Ready, set, paddle…

My dragon boat team pauses to stretch in the sun.

Dragon boat racing originated in China and traditional dragonboats seat up to 50 paddlers. The smaller dragon boats at the Dragon Boat Club in Kelowna, BC fit 20 paddlers seated two by two plus a caller in the front and a steerer in the back.

As the caller drums or chants, the paddlers plunge their paddles into the water, pulling the boat swiftly along with their rhythmic synchronized strokes.

Unlike the sideways motion of the paddles in canoeing or kayaking, dragonboat racers lift their paddles straight into the air and reach their paddle straight ahead. Like pistons in an engine the paddles lift vertically up and down in unison, powering the boat ahead.

The two paddlers in the front of the boat are called the “strokes”. Along with the drummer, they set the pace for the whole boat. When their arm goes up, everyone’s arm goes up. When they bury their blade, everyone buries their blade, deep in the water.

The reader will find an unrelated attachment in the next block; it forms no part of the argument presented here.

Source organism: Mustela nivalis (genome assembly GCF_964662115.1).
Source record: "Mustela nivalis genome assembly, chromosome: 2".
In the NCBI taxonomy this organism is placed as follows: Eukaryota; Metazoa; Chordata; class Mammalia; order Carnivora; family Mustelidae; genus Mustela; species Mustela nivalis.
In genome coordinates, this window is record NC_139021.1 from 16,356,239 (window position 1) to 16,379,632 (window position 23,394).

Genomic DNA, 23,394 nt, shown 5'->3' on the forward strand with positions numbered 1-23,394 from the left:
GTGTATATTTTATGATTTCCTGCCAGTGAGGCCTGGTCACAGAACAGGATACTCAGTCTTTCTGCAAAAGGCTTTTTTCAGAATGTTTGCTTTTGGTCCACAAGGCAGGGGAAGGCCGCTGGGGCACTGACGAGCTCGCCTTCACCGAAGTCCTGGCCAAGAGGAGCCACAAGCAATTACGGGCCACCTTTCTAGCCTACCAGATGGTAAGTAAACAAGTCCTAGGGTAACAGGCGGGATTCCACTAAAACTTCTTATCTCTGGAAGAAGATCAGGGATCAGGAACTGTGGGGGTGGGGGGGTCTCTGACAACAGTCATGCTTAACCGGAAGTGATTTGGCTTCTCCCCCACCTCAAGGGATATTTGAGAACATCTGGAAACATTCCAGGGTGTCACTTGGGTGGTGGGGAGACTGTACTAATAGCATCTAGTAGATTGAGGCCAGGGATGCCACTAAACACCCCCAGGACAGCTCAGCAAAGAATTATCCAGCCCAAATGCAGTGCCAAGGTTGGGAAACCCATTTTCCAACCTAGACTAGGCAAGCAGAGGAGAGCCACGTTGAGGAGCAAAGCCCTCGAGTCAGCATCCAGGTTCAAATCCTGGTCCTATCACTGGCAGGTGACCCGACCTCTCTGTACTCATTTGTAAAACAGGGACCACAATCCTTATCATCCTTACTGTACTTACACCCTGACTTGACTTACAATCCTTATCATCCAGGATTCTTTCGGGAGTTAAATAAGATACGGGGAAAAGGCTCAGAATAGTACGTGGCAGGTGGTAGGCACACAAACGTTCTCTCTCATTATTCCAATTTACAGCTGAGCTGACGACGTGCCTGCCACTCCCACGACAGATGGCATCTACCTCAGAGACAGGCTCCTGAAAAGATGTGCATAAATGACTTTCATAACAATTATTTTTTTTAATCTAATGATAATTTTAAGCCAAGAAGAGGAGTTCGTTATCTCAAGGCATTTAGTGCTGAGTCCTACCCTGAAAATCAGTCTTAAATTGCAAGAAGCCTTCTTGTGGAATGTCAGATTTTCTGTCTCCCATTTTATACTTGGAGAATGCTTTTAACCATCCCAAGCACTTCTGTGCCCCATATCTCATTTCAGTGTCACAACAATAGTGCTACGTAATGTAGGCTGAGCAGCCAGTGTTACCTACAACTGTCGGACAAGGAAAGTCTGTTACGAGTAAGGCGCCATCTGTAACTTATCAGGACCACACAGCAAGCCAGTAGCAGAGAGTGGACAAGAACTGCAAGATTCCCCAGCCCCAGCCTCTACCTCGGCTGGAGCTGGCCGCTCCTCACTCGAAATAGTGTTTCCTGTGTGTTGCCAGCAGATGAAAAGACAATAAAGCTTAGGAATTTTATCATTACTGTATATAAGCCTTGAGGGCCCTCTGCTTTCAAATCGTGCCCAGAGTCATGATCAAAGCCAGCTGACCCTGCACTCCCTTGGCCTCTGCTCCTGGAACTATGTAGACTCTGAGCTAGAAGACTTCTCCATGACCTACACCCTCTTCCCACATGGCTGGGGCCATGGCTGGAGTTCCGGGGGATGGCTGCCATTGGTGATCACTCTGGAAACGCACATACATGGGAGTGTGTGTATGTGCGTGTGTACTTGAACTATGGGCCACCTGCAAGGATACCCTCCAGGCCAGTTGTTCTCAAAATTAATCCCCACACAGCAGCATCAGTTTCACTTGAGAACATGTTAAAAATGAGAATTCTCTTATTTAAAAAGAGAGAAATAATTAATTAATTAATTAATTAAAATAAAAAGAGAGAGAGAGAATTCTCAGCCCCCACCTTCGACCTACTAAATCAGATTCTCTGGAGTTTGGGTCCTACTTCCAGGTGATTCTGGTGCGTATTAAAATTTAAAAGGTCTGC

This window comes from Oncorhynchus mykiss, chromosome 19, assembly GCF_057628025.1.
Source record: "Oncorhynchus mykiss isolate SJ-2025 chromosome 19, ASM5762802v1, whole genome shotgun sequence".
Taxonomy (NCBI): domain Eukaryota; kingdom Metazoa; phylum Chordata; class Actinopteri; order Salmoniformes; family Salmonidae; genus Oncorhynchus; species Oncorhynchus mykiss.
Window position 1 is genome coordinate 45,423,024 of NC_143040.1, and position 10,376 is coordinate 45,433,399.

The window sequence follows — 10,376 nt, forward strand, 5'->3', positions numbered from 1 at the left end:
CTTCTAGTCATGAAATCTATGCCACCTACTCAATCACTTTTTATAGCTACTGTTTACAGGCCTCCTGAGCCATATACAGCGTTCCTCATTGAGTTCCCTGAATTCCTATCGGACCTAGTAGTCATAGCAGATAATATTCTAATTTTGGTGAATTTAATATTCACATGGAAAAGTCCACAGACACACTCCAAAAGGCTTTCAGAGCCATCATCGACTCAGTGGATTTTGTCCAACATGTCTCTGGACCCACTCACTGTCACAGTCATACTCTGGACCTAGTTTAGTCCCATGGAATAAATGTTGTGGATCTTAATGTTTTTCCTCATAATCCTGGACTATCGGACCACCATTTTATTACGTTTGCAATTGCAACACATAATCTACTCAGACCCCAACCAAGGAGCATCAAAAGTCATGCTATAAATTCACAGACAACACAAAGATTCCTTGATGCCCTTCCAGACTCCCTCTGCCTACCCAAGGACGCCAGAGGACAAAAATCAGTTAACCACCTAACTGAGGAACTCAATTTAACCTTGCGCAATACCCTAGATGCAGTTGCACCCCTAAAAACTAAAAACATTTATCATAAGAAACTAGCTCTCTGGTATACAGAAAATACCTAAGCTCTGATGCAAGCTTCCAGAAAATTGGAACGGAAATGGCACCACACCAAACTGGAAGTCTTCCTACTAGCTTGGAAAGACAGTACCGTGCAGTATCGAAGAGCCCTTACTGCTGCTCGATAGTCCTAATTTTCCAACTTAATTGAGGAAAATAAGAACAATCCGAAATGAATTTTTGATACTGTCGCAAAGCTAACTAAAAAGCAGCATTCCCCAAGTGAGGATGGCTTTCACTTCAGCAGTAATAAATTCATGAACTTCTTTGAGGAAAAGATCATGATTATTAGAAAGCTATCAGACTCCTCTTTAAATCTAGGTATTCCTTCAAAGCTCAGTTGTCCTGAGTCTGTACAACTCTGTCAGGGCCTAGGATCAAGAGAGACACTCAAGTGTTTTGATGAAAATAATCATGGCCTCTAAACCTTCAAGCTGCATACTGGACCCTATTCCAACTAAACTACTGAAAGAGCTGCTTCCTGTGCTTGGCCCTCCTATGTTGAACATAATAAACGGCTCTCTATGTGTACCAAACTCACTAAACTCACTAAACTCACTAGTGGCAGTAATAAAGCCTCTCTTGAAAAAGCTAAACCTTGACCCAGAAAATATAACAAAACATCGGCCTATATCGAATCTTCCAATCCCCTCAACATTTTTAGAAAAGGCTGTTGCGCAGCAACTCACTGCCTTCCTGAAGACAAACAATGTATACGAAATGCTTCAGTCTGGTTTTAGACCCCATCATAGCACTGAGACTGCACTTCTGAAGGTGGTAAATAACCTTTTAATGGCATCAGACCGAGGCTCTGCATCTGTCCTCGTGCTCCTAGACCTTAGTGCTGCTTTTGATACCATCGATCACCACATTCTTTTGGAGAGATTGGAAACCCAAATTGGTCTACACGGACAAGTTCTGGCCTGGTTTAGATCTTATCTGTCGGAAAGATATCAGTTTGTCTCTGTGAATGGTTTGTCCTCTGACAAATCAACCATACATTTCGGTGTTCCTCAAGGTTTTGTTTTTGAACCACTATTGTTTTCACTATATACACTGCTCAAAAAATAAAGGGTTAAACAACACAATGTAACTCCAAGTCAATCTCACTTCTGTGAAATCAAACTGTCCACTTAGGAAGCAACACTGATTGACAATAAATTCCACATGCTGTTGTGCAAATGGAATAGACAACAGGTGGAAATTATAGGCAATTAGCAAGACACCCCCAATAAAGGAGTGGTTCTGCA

“The water is your friend” chants the coach. As you slice your paddle into the water the break catches your blade, allowing you to pull the boat up to your paddle and then just as your outside arm is about to bend you “release” and your paddle pops out of the water.

This is just in time for you to twist your body towards your partner and reach your paddle ahead, all while keeping your paddle vertical and not bobbing your head.

“Timing” reminds the coach. We can’t forget to watch up and across the boat so that all our paddles strike the water in one beat. The adrenaline rushes and the sun beats down and the water splashes your arms. Splash. Make that, the water splashes your whole body…

“What’s the most important part of dragon boat racing?” asks the coach. “Focus” yells one. “Timing” chants another.

“Having fun!” cheers the coach.

We are called the Red Hot Chili Paddlers. If you are interested in sponsoring our team in exchange for advertising exposure, you can download a PDF of sponsorship opportunities here.

“Paddle away, paddle away, paddle away now,
Paddle away, paddle away, paddle away now.”

Filed under: Dragon boating.

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